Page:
Avelumab Granted Accelerated Approval for Bladder Cancer


Avelumab (Bavenico) approved for advanced or metastatic urothelial carcinoma.

Today, the FDA granted accelerated approval to avelumab (Bavencio) for patients with advanced or metastatic urothelial carcinoma whose disease advanced during or after platinum-containing chemotherapy or within 12 months of neoadjuvant or adjuvant platinum-containing chemotherapy.

Avelumab is a PD-L1 inhibitor that is thought to prevent cancer cells from harnessing PD-L1 for protection against T cells. In March 2017, avelumab became the first immunotherapy to receive FDA approval for the treatment of metastatic Merkel cell carcinoma, a rare but aggressive type of skin cancer.

The latest approval was based on positive data from a clinical trial that included 242 patients with urothelial carcinoma whose disease was inadequately controlled by a platinum-containing chemotherapy regimen.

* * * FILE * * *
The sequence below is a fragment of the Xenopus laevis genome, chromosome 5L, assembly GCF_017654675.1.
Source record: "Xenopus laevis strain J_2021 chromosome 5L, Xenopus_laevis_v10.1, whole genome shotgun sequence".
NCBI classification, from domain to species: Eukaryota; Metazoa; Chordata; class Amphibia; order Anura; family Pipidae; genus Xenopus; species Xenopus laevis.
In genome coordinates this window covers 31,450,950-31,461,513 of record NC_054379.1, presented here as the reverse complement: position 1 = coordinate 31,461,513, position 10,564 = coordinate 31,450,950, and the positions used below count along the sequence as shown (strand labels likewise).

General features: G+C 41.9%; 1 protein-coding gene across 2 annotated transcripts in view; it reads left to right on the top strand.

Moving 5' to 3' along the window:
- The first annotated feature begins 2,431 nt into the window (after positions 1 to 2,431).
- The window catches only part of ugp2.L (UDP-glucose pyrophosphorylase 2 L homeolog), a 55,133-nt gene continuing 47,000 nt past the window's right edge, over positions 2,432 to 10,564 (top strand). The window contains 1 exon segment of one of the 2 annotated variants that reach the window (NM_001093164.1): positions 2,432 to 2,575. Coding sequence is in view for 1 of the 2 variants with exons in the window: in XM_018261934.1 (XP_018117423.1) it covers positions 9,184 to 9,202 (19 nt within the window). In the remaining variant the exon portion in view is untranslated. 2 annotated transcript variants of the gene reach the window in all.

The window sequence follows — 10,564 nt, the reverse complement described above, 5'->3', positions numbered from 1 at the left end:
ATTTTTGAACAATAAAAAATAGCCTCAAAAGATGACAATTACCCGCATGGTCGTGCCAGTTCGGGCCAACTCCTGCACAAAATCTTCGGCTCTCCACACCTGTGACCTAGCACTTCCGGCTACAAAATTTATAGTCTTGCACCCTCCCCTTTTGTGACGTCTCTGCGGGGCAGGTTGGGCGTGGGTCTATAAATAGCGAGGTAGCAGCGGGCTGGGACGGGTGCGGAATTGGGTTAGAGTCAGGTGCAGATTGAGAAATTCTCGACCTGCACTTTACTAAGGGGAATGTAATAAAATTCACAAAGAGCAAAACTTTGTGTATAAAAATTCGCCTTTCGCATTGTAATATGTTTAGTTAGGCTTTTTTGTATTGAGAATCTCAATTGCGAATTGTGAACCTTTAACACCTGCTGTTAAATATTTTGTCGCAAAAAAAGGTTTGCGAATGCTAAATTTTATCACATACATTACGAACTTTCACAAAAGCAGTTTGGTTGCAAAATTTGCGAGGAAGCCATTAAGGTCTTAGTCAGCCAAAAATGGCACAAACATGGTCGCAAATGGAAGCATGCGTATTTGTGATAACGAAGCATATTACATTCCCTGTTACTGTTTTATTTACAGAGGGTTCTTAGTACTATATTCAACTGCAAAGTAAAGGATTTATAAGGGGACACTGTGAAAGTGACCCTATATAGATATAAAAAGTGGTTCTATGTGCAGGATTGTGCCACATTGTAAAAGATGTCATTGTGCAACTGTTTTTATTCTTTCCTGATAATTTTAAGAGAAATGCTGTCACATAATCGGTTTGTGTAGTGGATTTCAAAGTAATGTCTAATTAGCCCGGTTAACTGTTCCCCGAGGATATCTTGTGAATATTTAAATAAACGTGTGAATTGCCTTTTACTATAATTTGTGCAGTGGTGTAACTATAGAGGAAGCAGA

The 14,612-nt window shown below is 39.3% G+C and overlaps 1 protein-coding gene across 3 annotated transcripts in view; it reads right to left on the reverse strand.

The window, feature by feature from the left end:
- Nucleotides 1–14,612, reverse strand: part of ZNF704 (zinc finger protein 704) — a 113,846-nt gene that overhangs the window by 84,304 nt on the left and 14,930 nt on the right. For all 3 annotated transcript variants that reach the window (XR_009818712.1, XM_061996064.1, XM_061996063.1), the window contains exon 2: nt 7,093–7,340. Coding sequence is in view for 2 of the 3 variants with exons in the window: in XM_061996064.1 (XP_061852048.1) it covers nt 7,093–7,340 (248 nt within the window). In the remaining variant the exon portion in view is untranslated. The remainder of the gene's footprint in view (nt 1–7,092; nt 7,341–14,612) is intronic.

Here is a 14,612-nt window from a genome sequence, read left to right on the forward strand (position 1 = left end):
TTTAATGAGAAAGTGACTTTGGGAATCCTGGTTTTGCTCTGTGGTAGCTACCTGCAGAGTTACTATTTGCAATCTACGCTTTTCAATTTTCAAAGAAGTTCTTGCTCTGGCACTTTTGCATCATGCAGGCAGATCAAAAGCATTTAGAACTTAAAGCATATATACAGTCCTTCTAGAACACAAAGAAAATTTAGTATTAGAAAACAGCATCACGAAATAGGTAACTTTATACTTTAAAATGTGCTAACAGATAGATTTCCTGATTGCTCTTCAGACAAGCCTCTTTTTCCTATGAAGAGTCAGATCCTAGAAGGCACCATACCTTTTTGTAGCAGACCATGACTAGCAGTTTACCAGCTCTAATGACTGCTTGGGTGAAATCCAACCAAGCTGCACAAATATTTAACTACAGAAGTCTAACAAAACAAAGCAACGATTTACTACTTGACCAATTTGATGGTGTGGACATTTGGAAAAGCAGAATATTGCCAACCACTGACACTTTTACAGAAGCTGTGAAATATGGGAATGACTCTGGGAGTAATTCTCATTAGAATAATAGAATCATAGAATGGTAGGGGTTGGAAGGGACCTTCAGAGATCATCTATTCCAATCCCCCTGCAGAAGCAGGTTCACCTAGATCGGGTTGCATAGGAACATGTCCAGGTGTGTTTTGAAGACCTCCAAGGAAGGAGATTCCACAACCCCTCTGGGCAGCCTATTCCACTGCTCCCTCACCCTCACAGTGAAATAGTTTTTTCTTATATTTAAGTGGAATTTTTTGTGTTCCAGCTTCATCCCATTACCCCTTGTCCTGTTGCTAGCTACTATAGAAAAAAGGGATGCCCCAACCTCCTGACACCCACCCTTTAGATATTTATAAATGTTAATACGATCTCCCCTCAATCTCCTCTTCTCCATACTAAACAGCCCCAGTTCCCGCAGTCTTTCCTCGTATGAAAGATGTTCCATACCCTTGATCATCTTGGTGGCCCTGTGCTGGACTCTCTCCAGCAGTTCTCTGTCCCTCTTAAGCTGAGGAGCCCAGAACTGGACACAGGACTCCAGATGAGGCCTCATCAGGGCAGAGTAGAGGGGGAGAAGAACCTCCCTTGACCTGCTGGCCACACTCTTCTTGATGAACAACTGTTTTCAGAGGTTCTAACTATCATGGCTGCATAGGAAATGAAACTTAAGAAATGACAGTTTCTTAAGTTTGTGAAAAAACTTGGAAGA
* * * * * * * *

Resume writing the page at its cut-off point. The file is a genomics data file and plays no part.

Patients received avelumab 10-mg/kg intravenously every 2 weeks until disease progression or toxicity. Prior to each intravenous administration, patients received an anti-histamine and acetaminophen.

The investigators found that 13.3% of patients followed for at least 13 weeks achieved a confirmed overall response rate and patients followed for at least 6 months achieved a 16.1% confirmed overall response rate, according to the FDA.

The positive results were typically seen 2 months into treatment. The median response duration had not been reached, but ranged from at least 1.4 months to more than 17.4 months, according to the release.

Approximately 6% of patients died as a result of an adverse reaction to the treatment, while 41% of patients reported a serious adverse reaction. The most frequent serious adverse reactions included urinary tract infection/urosepsis, abdominal pain, musculoskeletal pain, creatinine increased/renal failure, dehydration, hematuria/urinary tract hemorrhage, intestinal obstruction/small intestinal obstruction, and pyrexia, the FDA reported.

Common adverse events observed in the clinical trial included fatigue, infusion-related reaction, musculoskeletal pain, nausea, decreased appetite, and urinary tract infection.

The drug was previously granted priority review for the urothelial carcinoma indication, and the approval comes approximately 3 months ahead of the goal date, the FDA concluded.

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